WeatherTalk: Fargo's station record high was actually measured in Moorhead

The official Fargo Moorhead weather station was in Moorhead at the time.

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FARGO — On July 6, 1936, the temperature at the Moorhead office of what was than called the U.S. Weather Bureau reached a sweltering 114 degrees. The Weather Bureau, now the Weather Service, was housed at that time in what was the Federal Building on Main Avenue in Moorhead, now the Rourke Museum. The official weather recordings for Fargo-Moorhead were made at that office in Moorhead from 1881 into the early 1940s. Hector Airport, however, started making its own weather recordings in the 1930s, so there is a period of overlap.

Interestingly, the temperature at Hector that afternoon was 115 degrees, but that figure is not in the Fargo climate record because the official Fargo-Moorhead weather station was the one in Moorhead at the time. So, the station record high temperature for Fargo was actually measured in Moorhead. The Grand Forks temperature record was set six days later at 109 degrees.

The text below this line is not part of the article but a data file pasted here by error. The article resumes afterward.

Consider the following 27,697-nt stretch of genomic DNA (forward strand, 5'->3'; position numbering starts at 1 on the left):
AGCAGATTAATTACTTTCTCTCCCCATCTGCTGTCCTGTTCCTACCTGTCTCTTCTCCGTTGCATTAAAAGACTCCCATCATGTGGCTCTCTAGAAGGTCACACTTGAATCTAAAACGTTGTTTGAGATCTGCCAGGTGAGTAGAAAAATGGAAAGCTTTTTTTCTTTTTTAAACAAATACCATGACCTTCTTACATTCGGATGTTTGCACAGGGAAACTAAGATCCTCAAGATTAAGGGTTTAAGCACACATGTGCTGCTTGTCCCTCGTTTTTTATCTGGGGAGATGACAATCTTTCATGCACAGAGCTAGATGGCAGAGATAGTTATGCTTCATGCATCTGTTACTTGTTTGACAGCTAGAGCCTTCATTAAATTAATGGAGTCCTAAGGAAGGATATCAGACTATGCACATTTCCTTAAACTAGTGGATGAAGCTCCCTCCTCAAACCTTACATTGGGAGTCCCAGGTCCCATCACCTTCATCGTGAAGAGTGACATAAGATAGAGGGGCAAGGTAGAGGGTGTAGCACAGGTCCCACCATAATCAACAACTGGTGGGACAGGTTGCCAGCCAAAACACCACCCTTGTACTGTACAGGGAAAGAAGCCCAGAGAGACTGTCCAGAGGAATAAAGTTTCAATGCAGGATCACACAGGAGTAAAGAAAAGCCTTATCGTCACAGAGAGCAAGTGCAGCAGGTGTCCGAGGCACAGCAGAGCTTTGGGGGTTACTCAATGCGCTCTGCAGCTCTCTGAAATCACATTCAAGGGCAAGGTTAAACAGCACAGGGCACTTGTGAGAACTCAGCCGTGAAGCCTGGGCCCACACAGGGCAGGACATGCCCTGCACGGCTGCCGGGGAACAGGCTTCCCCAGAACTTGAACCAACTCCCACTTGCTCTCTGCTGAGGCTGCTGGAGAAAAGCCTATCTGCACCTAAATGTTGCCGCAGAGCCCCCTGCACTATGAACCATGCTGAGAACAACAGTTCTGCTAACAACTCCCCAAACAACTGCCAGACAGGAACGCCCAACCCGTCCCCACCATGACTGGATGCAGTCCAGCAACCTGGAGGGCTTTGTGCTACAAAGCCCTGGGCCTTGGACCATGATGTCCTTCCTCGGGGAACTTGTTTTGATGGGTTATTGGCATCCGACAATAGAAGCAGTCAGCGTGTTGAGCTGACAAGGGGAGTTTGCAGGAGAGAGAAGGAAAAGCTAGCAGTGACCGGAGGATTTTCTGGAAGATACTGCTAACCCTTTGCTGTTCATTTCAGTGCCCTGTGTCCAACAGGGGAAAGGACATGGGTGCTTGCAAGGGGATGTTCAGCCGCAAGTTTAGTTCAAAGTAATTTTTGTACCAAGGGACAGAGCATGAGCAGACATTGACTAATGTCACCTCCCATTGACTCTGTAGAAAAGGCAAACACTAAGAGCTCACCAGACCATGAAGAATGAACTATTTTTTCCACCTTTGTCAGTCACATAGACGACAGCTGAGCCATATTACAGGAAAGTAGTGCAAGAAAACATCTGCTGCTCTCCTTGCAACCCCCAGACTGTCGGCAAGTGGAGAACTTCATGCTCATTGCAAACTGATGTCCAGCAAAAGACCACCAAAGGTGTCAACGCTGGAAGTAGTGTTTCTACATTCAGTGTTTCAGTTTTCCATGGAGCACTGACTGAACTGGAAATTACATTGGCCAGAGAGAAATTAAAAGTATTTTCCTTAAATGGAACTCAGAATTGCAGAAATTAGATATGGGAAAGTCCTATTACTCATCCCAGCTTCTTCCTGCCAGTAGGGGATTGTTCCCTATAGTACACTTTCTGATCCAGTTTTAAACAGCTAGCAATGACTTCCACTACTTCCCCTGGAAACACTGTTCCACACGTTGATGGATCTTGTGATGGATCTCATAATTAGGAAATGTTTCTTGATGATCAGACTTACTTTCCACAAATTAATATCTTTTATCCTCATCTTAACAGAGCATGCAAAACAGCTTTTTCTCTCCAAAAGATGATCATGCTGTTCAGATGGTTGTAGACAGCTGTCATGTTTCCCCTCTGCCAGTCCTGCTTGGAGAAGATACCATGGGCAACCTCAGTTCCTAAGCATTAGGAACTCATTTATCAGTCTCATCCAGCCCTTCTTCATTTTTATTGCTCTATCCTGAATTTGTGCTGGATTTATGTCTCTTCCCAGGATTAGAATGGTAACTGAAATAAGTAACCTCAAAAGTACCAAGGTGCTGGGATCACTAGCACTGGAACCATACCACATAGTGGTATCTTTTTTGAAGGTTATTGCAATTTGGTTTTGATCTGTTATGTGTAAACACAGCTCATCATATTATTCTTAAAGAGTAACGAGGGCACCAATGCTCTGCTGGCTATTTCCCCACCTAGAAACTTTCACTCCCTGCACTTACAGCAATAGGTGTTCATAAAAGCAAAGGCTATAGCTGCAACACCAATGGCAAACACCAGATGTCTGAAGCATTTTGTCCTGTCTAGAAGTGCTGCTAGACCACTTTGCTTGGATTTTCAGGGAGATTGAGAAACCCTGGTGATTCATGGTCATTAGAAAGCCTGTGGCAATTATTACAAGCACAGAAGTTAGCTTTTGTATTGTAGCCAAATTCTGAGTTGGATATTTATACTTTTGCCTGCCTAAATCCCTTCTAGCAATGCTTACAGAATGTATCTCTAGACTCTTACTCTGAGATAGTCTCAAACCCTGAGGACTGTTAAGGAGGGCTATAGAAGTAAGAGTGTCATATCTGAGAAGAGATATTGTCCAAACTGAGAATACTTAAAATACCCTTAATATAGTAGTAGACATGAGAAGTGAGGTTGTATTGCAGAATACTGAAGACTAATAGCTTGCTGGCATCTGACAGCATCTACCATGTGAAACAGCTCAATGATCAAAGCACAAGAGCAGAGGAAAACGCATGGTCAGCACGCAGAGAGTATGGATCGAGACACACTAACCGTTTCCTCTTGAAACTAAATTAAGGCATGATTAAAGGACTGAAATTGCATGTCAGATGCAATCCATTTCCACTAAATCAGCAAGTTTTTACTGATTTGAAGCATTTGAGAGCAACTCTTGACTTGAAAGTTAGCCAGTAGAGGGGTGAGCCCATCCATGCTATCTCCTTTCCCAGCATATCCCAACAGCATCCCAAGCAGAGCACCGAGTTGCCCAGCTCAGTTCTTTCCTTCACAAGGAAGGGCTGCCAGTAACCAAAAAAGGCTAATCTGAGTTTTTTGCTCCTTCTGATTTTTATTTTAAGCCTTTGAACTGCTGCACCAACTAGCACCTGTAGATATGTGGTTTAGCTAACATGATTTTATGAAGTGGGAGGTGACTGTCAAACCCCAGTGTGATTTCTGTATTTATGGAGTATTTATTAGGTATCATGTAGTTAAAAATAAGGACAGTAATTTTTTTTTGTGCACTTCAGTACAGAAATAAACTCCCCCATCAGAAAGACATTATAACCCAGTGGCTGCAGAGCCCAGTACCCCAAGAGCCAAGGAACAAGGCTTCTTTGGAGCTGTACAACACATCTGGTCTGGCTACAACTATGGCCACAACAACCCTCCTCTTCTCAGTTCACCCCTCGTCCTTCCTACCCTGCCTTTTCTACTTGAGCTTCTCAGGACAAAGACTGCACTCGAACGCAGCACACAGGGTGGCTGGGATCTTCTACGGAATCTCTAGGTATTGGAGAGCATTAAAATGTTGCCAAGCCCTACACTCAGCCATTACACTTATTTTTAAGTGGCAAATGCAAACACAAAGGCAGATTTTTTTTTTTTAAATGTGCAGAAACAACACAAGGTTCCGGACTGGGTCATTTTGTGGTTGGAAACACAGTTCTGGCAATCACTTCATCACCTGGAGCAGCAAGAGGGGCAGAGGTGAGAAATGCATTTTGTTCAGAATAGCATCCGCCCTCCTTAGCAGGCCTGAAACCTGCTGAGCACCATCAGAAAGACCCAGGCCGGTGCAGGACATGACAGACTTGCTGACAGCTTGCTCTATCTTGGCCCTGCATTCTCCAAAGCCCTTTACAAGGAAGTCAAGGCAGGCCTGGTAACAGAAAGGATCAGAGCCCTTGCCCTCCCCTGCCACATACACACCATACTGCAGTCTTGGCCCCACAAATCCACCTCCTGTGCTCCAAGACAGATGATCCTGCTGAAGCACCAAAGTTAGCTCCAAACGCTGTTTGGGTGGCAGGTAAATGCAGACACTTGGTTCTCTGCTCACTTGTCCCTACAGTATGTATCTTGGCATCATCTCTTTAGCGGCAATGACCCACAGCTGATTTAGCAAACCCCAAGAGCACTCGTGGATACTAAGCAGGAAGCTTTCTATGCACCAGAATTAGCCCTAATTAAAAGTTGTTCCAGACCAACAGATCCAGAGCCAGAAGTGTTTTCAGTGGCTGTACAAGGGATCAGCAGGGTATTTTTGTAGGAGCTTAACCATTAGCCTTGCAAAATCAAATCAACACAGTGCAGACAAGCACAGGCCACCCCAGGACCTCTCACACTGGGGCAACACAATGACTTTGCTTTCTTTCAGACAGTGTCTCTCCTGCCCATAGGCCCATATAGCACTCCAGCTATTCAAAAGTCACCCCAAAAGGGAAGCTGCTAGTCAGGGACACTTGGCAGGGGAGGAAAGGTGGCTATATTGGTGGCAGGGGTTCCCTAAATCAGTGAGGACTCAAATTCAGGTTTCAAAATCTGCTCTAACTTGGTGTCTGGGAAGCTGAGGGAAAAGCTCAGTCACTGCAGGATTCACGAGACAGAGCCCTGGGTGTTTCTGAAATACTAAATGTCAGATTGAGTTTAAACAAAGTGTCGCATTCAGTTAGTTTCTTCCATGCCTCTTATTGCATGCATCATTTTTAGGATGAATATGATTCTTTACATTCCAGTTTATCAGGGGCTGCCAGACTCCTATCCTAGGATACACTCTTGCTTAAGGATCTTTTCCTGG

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John Wheeler is Chief Meteorologist for WDAY, a position he has had since May of 1985. Wheeler grew up in the South, in Louisiana and Alabama, and cites his family's move to the Midwest as important to developing his fascination with weather and climate. Wheeler lived in Wisconsin and Iowa as a teenager. He attended Iowa State University and achieved a B.S. degree in Meteorology in 1984. Wheeler worked about a year at WOI-TV in central Iowa before moving to Fargo and WDAY..
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